With the end of the school year and the beginning of three months of summer, some parents may find themselves sharing a home with a high school or college student they barely recognize.
While the teen years themselves are typically considered a time of rebellion, rejection of authority and individuation, how can parents tell the difference between the “normal” transition from childhood to adulthood and a potentially dangerous dabbling in alcohol and/or drugs?
“Whenever a young person uses a consciousness-altering substance recreationally—whether that substance is alcohol, prescription medication or illegal drugs—there is the potential for negative consequences,” says Nancy Knott, a professional adolescent interventionist at Scripps Alcohol & Drug Treatment Center.
“Some parents believe it is safer or more realistic to allow limited substance use, like beer drinking, in their own home, under their own supervision,” says Knott.
But even limited or one-time substance use can lead to accidents or injury. And permissive attitudes toward under-age experimentation with alcohol and drugs can open the door to regular future use.
Because adolescent brains are not yet fully developed and teens cannot intellectually process risks as effectively as adults, weekend or casual substance use can spiral into heavier use. Loosened inhibitions can also lead to the use of additional mood-altering substances.
When substance use becomes a regular habit, it can cause personal, legal, school and family difficulties. At this point, the scales have tipped into substance abuse. If accompanied by physical dependency on the drug of choice, these difficulties can signal a full-blown addiction. And that is when stopping on one’s own may become nearly impossible without medical treatment for alcohol and/or drug use.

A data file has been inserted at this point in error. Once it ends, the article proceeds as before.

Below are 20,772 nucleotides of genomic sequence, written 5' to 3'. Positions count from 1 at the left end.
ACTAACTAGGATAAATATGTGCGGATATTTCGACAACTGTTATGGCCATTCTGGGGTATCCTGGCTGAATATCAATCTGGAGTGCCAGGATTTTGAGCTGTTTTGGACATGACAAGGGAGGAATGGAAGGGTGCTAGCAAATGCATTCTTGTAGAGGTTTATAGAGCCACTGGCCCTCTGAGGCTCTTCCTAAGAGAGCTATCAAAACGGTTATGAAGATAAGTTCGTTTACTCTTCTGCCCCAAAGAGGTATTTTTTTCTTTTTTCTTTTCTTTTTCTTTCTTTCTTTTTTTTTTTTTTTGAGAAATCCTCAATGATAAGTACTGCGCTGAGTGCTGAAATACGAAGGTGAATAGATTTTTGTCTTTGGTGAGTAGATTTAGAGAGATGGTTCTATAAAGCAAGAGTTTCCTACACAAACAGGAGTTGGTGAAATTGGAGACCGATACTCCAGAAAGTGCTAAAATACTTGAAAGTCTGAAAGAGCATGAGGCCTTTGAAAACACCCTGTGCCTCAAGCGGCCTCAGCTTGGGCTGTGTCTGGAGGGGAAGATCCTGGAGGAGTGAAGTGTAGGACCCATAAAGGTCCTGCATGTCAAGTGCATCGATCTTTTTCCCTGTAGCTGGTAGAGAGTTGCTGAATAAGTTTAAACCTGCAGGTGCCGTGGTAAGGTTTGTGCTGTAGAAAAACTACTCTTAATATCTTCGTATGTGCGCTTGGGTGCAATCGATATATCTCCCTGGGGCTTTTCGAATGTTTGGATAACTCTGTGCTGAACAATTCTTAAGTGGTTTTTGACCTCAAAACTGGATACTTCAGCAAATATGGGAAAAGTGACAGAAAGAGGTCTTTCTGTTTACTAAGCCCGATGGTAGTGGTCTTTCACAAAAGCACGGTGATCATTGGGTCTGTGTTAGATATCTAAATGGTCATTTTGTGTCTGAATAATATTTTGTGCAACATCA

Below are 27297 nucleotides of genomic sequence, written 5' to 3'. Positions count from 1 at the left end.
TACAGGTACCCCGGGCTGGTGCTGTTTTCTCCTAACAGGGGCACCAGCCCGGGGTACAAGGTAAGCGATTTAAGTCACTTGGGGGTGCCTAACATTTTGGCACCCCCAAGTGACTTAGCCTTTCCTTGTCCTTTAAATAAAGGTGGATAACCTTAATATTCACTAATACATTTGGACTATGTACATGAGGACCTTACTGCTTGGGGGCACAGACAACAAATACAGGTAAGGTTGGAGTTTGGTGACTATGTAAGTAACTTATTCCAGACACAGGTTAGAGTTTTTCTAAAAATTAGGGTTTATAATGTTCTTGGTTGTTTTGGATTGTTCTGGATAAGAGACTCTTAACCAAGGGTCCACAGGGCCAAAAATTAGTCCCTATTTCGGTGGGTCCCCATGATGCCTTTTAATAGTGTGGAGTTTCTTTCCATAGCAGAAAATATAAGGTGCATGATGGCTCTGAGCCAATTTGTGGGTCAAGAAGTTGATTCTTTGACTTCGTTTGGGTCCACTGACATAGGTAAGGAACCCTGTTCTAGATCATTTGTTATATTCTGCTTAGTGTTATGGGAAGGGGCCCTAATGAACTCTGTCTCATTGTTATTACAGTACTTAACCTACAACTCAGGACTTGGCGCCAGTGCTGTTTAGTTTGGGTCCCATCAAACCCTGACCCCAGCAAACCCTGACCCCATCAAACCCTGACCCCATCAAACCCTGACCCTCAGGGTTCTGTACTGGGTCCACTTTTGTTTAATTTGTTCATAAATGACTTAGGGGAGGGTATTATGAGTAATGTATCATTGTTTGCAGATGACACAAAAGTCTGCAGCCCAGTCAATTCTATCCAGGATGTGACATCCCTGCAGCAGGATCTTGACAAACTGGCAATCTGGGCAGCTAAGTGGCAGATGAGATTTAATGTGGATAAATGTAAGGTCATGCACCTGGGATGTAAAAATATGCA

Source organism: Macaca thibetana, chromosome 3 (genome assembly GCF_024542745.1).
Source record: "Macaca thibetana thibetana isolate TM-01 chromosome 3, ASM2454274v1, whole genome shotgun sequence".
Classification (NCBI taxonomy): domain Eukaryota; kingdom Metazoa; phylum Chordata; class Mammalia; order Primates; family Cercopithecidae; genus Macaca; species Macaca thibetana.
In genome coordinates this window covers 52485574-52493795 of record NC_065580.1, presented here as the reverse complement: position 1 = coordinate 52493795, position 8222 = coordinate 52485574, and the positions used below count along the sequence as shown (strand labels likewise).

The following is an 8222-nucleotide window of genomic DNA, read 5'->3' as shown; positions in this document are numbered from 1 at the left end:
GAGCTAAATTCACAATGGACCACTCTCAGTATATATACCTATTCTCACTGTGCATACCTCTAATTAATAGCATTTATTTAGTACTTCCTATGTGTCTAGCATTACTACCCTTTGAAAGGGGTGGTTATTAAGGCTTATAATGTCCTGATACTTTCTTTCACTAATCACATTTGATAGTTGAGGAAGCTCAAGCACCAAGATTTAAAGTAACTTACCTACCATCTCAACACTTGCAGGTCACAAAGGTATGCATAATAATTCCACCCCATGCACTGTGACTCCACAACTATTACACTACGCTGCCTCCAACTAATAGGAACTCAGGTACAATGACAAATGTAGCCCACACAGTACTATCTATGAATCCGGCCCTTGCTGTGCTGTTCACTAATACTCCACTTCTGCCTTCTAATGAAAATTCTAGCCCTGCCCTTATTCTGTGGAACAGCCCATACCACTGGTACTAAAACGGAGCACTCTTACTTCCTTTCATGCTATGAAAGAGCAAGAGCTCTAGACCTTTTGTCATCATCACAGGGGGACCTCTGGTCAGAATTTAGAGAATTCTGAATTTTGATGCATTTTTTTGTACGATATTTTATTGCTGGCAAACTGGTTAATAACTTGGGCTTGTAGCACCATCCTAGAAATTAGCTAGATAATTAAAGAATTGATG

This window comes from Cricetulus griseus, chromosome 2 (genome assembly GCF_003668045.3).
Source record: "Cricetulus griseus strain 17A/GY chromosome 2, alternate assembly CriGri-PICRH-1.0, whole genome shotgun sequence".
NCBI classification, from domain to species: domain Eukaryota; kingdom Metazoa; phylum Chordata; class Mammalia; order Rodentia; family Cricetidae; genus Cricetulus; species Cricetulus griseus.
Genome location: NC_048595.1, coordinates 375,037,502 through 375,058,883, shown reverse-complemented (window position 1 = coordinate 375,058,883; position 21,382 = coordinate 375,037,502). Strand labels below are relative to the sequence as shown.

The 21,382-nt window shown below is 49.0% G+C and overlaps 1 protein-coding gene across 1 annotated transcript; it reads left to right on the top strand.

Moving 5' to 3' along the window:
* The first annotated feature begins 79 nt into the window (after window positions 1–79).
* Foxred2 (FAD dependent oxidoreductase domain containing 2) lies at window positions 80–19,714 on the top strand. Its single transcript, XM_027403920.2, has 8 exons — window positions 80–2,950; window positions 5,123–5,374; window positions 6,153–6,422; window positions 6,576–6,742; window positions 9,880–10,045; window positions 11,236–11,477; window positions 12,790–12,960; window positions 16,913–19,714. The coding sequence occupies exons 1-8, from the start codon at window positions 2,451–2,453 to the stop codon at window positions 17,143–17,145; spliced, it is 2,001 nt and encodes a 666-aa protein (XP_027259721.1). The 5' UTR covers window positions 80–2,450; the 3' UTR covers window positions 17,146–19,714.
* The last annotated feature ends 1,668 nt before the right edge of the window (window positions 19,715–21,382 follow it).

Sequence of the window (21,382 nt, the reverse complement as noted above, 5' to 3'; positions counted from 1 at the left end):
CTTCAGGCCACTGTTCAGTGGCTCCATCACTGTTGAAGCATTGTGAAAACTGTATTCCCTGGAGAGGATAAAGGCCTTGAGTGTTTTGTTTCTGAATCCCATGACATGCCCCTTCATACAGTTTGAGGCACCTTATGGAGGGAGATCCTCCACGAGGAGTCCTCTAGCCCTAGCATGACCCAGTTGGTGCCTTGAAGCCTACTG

A teenager who is beginning to slip into an unhealthy substance use pattern will display predictable changes in behavior. Depending on the drug of choice, not all may be present, but more than a few of the following signs and symptoms of substance abuse may indicate the presence of a problem.
Social or school issues
- Dropping grades
- Dropping old friends or acquiring a new group of friends
- Attendance problems
- Loss of interest in extracurricular activities
- Not coming home after school when expected
Personal habits and appearance
- Unexplained weight loss or gain
- Red eyes
- Sloppy dress and/or poor hygiene
- Significant changes in friends, activities
- Secretive about phone calls, texts or emails
Legal and/or money issues
- Trouble with police or authority figures
- Pull-overs, traffic tickets
- Money missing from others in home
- Lethargic or unusually tired
- Distant and withdrawn
- Mood swings, euphoria and/or depression
- Sneaking, dishonesty and evasion
- Angry, irritable, hostile
- Forgetful and distracted
- Changes in sleep (needing much more or much less than usual)
If you suspect your teenager is struggling with substance use or abuse, try starting a dialog with them about the issue. Ask tough questions about their drug and alcohol use. Monitor comings and goings. And err on the side of intervening too soon rather than too late.
“Most people who struggle with full-blown addiction later in life began drinking or using as teenagers,” Knott says. “Don’t encourage or tolerate use. You don’t need to be the popular parent. In fact, I would strongly advise you be the unpopular parent.”
If the teen is not receptive to talking, or if deception and denial make a calm discussion nearly impossible, help is available. Scripps hosts weekly workshops for concerned parents on adolescent substance abuse and interventions.